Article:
Virtual reality has for a long time belonged to the future. Throughout much of the 20th century, VR was mentioned in the same breath as jet packs and flying cars, and in many ways it remains pinned to such fantasies. Today, however, if you look around the right art exhibition, you may just find that the future has already arrived.
VR has garnered significant attention in recent years, with the release of consumer headsets captivating the attention of the broader public. The most advanced of these, Oculus Rift and the HTC Vive, have been widely hailed as transformative, as they simulate entire virtual worlds for users to inhabit. Although VR was once almost exclusively the domain of specialists and gamers, these devices have made the technology accessible to the masses. While the current VR market is still relatively small, and is only valued at a paltry US$6.7 billion, financial analysts at TrendForce estimate that the industry will be worth US$70 billion by 2020.
Indeed, bar a few noteworthy exceptions, the potential of VR has largely been left unexplored by the major galleries.
Professor Sarah Kenderdine, an expert in the field of VR, understands the possibilities of the technology. Kenderdine has worked both domestically and internationally on some of the most significant VR shows to date, and she is the director of visualisation at UNSW’s interdisciplinary Expanded Perception and Interaction Centre.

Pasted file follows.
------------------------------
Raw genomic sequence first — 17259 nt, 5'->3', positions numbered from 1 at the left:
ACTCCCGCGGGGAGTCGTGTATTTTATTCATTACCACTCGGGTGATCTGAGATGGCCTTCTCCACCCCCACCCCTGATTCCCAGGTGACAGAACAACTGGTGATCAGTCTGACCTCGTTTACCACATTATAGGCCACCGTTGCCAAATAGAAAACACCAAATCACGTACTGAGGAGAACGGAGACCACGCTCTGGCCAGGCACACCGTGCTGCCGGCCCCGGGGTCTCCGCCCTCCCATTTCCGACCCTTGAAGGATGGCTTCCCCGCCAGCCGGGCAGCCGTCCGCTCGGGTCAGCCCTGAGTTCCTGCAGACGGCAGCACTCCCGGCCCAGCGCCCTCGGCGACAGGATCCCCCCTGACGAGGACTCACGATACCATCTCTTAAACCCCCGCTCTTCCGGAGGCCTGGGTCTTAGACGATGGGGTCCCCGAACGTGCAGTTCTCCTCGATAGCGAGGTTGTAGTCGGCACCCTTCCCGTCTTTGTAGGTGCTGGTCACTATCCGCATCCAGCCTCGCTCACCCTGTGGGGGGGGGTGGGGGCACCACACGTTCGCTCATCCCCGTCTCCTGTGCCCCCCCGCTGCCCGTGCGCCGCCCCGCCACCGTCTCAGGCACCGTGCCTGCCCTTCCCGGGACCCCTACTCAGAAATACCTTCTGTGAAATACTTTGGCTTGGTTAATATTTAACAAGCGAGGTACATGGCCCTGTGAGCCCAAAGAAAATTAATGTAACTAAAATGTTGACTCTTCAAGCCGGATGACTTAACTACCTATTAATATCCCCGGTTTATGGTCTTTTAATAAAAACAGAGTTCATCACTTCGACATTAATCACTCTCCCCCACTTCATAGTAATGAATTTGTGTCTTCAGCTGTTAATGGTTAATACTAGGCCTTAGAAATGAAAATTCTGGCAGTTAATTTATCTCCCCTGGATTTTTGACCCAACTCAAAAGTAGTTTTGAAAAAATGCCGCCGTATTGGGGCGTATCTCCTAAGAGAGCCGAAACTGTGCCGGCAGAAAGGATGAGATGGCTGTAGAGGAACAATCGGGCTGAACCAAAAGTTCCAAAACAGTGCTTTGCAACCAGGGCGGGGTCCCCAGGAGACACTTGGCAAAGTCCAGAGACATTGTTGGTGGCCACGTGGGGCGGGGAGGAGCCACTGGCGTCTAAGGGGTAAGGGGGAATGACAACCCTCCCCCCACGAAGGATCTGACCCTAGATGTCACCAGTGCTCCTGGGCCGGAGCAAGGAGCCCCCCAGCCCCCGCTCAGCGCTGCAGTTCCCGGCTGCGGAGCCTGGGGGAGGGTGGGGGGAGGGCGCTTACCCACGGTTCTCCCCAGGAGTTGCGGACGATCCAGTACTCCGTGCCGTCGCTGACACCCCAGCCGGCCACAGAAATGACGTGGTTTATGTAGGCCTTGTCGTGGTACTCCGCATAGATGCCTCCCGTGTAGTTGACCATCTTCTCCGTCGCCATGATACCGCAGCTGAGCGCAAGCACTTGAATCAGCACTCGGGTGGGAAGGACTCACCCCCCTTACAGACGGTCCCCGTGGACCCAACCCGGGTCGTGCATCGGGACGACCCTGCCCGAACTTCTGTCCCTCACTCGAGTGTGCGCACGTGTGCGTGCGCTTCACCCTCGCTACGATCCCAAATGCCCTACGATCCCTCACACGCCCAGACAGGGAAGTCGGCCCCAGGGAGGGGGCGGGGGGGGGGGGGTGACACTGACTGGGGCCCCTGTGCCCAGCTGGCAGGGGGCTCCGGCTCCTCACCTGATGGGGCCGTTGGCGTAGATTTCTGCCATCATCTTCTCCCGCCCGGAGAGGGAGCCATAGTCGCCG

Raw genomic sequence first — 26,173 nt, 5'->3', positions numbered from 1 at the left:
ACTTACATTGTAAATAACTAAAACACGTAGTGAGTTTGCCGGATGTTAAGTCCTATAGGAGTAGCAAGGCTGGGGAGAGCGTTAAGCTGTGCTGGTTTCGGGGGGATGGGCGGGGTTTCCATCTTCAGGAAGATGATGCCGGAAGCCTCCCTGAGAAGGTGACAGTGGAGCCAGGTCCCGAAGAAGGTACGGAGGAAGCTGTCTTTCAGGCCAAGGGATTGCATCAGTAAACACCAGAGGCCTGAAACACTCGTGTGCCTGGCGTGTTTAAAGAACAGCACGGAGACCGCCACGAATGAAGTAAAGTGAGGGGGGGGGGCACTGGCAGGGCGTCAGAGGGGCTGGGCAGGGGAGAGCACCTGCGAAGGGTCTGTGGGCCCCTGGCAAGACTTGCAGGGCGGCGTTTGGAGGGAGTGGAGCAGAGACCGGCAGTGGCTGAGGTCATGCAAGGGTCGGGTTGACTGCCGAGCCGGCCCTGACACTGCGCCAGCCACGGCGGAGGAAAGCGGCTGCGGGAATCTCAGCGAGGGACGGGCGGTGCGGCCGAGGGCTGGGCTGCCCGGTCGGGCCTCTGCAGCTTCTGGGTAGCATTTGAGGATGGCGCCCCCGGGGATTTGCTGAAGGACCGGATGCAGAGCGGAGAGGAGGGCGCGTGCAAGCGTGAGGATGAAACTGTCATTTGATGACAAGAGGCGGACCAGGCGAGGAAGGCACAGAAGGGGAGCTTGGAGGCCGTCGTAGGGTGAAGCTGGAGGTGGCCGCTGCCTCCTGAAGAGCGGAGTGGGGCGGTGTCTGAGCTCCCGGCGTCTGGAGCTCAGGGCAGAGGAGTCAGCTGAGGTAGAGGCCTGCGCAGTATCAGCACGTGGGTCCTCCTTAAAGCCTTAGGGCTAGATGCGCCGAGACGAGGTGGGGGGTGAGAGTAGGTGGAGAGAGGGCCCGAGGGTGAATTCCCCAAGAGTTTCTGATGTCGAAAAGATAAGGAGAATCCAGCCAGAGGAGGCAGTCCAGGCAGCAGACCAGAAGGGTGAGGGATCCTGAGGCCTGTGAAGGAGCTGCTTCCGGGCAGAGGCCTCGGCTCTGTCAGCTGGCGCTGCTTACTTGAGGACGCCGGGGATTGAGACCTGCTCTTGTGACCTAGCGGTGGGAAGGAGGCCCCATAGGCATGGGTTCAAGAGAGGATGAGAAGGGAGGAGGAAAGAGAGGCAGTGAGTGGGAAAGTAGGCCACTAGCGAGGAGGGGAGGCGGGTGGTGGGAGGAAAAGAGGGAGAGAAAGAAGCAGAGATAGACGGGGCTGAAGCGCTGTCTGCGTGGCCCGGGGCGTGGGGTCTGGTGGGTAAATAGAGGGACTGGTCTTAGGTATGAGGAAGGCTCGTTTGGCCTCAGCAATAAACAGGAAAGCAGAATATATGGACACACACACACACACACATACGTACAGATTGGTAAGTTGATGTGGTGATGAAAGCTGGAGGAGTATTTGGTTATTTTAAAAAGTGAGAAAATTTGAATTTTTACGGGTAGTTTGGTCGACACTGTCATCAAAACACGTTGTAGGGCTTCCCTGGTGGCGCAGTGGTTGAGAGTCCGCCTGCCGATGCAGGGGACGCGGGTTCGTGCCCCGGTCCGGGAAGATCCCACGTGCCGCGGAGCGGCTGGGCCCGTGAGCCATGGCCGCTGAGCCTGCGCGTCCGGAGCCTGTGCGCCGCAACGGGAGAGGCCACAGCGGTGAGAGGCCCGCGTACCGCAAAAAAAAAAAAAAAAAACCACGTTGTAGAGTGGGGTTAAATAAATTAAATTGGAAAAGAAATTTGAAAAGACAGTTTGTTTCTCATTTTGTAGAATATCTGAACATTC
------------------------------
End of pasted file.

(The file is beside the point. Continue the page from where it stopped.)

Her work, Pure Land, was one of the main features in the Art Gallery of NSW exhibition Tang: Treasures from the Silk Road. In collaboration with the Dunhuang Academy, Kenderdine and Professor Jeffrey Shaw created Pure Land to virtually simulate the UNESCO World Heritage listed Mogao Grottoes. Holding an iPad in front of them, gallery visitors walked around a room in the AGNSW, while being virtually transported thousands of kilometres to the grottoes in Dunhuang, Western China.
Works such as Pure Land point to the fertile opportunities that exist for VR and art more broadly. But, according to Kenderdine, there remains an entrenched unwillingness to invite new technologies into a space that has traditionally been the domain of tangible objects. “There are still a lot of curators who are very threatened by these kinds of modalities of experience,” Kenderdine says. “It seems the closer you go to virtual reality, or their perception of virtual reality, the more anxious they become.”
Although some may worry that VR poses an existential threat to galleries (as our experiences of artworks are no longer tethered to their locality) Kenderdine sees it differently. For her, VR is something that marries into our current museums, rather than replaces them. And, with the ever expanding cost of contemporary art limiting the capacity of museums to acquire significant works, VR may come to be seen as a more viable option.
But even today, VR technology has the ability to greatly enhance a permanent collection. One of the perennial issues faced by most major museums is that only a fraction of their total collection is ever on display. “At the British Museum it is 0.4%, at the Smithsonian it is 2%, and at the Museum Victoria it is 0.8%,” Kenderdine says.